Jamie Credle, director of the Isaiah Davenport House Museum, said attendance for the first Harvest Lecture about the slave ship Antelope exceeded expectations.

"It was a great evening and an informative talk," she said. "We look forward to Professor (Jonathan) Bryant's return to Savannah once his book is released this summer."

Not to be overshadowed by last month's event, round two of the Harvest Lecture Series promises to unearth the life of locals in the 1800s.

A panel discussion on archeological findings from digs conducted this past year on the Davenport House grounds will take place Dec. 8 at Kennedy Pharmacy.

Isaiah Davenport owned lots 13 and 14 off of Columbia Square at State and Habersham streets. Condominiums now cover a portion of lot 14, where it is believed the horse shed had once been located. Credle explained that the Davenport House hired Georgia's own Lamar Institute to search for historical artifacts.

"Last January, the institute began its process by first using ground penetrating radar," Credle said.

The radar helped Rita Elliot, field director and principal investigator, and her team of four archeologists conduct test excavations.

"We have not been given all the information on the findings yet," Credle said. "All will be revealed at the lecture."

The panel discussion will included feedback from Rita Elliot as well as her husband and colleague, Daniel Elliot, who serves as the Lamar Institute's president.

Additionally, Armstrong State University professor Dr. Christopher Hendricks and SCAD professor Justin Gunther will be on hand to lend their expertise on American architectural history and historic preservation, respectively.

The Lamar Institute was established in 1982 as a 501(c)(3) nonprofit based in Savannah.

"Our mission," said Daniel Elliot, "is to conduct archaeological and historical research and educate the public about the same."

While most of the institute's research interest lies in the southeastern United States, its researchers have broadened their geographical scope to locations such as the Caribbean, Canada and Great Britain. The institute has been involved in Savannah's archaeological heritage since 1988 with its "Lost City Survey Initiative."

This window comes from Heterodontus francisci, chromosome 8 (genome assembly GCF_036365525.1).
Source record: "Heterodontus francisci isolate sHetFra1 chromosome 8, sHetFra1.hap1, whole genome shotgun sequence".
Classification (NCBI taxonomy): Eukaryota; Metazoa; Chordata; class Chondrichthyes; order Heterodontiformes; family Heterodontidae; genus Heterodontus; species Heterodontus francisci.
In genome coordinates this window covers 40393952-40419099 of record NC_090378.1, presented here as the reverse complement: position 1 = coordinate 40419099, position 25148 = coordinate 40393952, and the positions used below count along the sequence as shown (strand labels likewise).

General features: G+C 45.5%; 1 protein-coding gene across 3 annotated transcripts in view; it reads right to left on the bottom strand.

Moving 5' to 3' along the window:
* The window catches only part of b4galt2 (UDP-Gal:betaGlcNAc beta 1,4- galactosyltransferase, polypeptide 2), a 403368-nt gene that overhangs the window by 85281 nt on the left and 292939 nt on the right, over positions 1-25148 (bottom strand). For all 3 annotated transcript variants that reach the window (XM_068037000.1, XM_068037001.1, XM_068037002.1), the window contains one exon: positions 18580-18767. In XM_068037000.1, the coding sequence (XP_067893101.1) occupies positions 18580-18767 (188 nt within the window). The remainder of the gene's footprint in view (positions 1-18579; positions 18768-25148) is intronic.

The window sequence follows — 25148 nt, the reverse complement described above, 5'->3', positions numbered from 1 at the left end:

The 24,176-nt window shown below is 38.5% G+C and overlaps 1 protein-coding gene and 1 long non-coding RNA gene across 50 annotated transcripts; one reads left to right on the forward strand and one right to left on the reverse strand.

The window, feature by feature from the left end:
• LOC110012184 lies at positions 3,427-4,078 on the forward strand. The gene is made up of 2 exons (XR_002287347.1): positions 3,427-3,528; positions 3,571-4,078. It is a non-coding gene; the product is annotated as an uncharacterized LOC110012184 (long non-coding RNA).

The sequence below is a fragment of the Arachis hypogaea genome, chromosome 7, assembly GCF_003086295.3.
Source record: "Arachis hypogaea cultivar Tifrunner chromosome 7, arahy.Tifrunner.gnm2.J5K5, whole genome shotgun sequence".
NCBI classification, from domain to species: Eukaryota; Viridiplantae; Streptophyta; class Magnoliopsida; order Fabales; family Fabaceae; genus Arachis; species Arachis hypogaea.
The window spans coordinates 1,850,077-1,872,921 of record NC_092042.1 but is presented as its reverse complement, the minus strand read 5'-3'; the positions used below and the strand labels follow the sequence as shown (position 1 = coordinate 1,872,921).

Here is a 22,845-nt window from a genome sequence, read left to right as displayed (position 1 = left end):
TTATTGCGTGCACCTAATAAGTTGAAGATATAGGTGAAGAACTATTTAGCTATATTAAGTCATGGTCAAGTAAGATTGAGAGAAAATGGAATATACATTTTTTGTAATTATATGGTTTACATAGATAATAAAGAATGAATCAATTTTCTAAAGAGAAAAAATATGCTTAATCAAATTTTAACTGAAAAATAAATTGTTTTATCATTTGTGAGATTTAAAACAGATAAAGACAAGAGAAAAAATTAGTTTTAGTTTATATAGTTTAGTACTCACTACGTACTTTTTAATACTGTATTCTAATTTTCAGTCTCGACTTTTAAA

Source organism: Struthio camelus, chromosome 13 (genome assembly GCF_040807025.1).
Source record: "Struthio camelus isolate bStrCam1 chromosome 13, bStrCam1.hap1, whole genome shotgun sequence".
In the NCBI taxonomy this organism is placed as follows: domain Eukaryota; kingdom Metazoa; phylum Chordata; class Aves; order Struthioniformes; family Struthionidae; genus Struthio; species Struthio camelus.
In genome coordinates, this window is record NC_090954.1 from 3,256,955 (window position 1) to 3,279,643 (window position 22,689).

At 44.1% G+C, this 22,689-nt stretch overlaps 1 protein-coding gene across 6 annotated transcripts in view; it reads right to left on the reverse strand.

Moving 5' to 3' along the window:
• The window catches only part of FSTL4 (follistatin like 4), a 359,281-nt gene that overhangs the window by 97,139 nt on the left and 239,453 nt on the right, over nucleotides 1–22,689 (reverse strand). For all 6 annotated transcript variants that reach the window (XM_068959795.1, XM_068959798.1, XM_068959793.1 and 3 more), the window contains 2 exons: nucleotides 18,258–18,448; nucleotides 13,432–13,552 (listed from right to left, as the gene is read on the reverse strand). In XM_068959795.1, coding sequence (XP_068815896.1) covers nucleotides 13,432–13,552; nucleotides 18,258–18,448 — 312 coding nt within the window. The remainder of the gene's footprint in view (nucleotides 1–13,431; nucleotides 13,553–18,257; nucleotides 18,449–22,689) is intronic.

What might be most exciting about the Davenport findings is the Lamar team's discovery of a privy, Rita Elliot stated.

"The privy was used and filled with trash by Isaiah Davenport from 1800 to likely before 1830," she said.

Even more intriguing may prove to be that the privy cut through "older deposits dating from the 1750s to 1790s, decades before that part of town, Columbia Ward, was established," she added.

Analyzing various maps of the area, the Lamar researchers were able to determine that a major road ran into the east side of town right along the Davenport's current structure.

"So the older deposits we found represent trash (now artifacts) that townspeople threw away outside of town," she said.

Such materials can allow archeologists to determine what some of everyday life may have been like for Savannah's former residents. Along with the privy artifacts, the Lamar Institute had older maiden deposits analyzed for historic pollen, seeds and other plant remains, as well as parasites. Even animal bones were uncovered.

All of these factors help paint a picture of the environment past generations lived in.

Most encouraging about such discoveries is the fact that the Davenport House (and other historic homes that conduct such research) can accurately recreate the history and reinterpret the homes for educational purposes.

In a city like Savannah, where the truth never gets in the way of telling a good story, historical truths can be the entertaining part of the story once again.